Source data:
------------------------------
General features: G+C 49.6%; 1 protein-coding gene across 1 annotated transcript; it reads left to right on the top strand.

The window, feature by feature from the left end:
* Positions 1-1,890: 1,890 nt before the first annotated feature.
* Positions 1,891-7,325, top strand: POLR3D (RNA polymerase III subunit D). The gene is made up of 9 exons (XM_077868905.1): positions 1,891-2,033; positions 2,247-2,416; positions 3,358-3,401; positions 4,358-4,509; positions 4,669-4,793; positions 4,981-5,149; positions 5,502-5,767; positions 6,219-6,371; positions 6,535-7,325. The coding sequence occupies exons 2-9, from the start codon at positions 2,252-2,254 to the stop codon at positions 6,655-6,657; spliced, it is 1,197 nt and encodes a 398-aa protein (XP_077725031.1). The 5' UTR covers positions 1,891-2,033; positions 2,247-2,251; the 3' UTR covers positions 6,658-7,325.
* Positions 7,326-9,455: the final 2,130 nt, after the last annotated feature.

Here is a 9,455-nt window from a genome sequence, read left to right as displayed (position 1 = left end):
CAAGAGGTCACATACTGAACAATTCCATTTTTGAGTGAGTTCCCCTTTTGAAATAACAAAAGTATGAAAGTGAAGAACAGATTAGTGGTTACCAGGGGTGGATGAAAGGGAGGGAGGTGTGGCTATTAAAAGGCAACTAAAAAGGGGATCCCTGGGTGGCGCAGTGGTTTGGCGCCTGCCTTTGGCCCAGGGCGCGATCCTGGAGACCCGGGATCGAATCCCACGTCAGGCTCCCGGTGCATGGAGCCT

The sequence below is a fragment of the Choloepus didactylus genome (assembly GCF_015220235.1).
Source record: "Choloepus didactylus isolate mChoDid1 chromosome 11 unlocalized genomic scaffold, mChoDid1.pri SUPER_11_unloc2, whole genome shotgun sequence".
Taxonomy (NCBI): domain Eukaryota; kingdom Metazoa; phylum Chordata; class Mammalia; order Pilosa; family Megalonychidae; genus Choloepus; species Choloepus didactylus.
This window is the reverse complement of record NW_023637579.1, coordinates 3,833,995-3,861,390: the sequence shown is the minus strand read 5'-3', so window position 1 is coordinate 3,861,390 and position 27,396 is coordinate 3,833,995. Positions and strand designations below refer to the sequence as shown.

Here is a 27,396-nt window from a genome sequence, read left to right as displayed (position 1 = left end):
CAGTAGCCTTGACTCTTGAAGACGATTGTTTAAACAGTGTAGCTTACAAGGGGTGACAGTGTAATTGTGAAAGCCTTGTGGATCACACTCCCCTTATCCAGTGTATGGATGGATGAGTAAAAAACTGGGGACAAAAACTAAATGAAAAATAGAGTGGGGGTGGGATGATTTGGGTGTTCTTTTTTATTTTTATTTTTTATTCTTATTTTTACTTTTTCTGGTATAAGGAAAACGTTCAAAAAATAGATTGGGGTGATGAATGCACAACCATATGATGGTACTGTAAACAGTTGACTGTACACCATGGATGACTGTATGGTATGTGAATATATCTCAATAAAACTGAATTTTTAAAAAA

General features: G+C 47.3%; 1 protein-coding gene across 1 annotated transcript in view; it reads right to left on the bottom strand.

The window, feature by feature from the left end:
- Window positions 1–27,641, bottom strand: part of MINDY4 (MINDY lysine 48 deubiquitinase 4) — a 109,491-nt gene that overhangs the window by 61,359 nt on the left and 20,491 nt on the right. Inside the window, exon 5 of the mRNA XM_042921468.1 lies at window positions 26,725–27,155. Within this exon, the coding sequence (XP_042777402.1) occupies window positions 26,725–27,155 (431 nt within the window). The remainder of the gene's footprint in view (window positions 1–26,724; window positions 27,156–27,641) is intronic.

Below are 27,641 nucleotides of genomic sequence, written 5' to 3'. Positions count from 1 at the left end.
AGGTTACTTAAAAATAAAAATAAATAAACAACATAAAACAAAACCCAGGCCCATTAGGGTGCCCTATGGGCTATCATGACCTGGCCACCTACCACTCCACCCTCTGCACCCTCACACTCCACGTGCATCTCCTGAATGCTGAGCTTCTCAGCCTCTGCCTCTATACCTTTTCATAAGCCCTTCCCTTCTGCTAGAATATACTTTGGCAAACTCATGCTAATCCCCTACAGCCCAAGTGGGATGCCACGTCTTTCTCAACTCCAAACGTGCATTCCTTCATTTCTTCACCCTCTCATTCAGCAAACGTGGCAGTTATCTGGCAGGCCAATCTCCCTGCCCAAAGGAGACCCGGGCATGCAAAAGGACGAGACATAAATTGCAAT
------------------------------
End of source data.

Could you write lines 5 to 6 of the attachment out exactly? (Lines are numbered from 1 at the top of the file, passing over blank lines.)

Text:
* Positions 7,326-9,455: the final 2,130 nt, after the last annotated feature.

Here is a 9,455-nt window from a genome sequence, read left to right as displayed (position 1 = left end):